Leeds United will play two friendlies in Myanmar next month as the Championship side looks to build a fanbase in the troubled Southeast Asian country.
The tour, which will also see Leeds hold football clinics and PR visits to landmarks including Yangon’s Shwedagon Pagoda, has already stirred controversy.
Myanmar is in the eye of a storm of criticism over its treatment of its Rohingya Muslim minority, around 700,000 of whom have been driven into Bangladesh since August last year in what the UN says amounts to “ethnic cleansing.”
But that has not deterred the end-of-season tour by the storied Yorkshire club, who are currently mid-table in English football’s second tier.
In a statement the club said it will play a Myanmar All-Star IX on May 9 in Yangon, then a game against the national team two days later in Mandalay.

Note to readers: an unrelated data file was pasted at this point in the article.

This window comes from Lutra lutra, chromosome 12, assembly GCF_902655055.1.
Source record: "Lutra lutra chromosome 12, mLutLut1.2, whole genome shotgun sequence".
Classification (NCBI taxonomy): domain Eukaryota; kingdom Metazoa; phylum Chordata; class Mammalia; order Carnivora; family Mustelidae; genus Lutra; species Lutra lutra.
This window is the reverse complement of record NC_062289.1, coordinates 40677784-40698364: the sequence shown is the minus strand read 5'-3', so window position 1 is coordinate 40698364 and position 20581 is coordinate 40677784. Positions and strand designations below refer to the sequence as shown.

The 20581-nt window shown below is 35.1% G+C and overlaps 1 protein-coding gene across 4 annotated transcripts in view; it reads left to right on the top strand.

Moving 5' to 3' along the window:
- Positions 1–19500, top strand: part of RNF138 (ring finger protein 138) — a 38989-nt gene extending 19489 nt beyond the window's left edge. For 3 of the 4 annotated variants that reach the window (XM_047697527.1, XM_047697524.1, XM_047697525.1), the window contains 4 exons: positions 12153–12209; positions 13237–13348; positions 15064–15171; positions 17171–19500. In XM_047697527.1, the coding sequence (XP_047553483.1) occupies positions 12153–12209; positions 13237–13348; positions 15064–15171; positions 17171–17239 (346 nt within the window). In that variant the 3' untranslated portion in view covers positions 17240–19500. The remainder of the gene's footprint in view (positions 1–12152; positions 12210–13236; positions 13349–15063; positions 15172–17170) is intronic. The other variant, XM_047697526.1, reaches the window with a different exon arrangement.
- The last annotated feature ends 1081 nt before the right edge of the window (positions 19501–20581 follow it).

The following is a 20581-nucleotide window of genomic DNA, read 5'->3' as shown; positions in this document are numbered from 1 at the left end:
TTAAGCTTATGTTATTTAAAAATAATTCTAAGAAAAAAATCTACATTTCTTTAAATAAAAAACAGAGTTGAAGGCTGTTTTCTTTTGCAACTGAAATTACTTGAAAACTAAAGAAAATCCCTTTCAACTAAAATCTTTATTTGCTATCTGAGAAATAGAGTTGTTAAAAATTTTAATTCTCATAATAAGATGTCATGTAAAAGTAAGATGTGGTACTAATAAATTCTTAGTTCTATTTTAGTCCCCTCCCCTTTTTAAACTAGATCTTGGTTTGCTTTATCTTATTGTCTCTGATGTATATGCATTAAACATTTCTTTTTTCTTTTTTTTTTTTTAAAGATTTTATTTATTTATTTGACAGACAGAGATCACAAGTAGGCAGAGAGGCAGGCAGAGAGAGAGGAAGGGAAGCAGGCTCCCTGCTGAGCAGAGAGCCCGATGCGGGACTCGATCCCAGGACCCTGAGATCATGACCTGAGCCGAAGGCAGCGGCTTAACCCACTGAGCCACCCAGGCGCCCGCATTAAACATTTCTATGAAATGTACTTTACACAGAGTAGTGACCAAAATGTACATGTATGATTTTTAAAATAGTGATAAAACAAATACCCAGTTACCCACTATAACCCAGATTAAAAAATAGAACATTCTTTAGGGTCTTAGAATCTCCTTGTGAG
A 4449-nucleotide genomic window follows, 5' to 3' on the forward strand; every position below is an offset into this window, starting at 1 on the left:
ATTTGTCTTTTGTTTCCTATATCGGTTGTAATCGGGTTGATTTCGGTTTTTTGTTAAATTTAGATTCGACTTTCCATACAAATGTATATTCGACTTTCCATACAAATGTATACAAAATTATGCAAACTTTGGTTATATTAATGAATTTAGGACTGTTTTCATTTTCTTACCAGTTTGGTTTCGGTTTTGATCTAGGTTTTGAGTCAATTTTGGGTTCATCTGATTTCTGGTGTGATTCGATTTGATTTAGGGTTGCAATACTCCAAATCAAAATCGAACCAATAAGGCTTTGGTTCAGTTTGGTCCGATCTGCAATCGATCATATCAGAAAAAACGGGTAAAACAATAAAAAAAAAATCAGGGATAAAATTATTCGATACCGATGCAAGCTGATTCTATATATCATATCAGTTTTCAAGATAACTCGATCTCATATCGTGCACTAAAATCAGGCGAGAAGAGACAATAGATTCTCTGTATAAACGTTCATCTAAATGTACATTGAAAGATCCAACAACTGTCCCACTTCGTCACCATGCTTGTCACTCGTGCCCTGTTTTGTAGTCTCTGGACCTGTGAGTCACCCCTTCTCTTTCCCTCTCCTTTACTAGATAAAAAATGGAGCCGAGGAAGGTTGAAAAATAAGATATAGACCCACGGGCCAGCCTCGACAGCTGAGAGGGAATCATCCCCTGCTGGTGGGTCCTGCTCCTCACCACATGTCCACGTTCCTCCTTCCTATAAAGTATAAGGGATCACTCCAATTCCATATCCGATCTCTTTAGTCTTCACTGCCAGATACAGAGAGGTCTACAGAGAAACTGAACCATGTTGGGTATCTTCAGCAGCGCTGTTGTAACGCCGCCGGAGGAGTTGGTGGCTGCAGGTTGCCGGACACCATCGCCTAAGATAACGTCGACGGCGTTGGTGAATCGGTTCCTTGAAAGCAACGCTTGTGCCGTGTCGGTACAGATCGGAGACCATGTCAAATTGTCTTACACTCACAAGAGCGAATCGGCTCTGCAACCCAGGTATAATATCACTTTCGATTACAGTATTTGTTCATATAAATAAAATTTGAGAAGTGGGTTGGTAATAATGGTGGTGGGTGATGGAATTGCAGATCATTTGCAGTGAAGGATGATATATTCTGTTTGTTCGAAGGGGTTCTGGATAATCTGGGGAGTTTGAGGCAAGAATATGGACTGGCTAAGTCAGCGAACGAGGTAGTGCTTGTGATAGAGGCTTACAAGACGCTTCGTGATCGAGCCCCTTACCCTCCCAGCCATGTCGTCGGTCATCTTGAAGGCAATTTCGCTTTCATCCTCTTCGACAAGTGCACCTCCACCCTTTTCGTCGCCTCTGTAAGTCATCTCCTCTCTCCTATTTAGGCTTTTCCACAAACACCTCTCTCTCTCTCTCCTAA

“Myanmar is one of the fastest growing nations in Southeast Asia and is passionate about English football,” Managing Director Angus Kinnear said in a statement published on the club website on Tuesday.
“This tour gives us an opportunity to meet new fans of football who will hopefully support our journey back to the Premier League in the coming years.”
Amnesty International was quick to criticize the move.
“It certainly seems like an odd choice of country to choose to tour,” said its UK director Kate Allen.
“The Myanmar authorities have continued the brutal crackdown despite a global outcry.
“Far too often sporting events have been used as a cheap PR tool to ‘sportswash’ the stain of a country’s human rights record.”
Leeds were relegated from the English Premier League in 2004 and suffered years of financial woes.
The club has since struggled to gain promotion back to the top flight.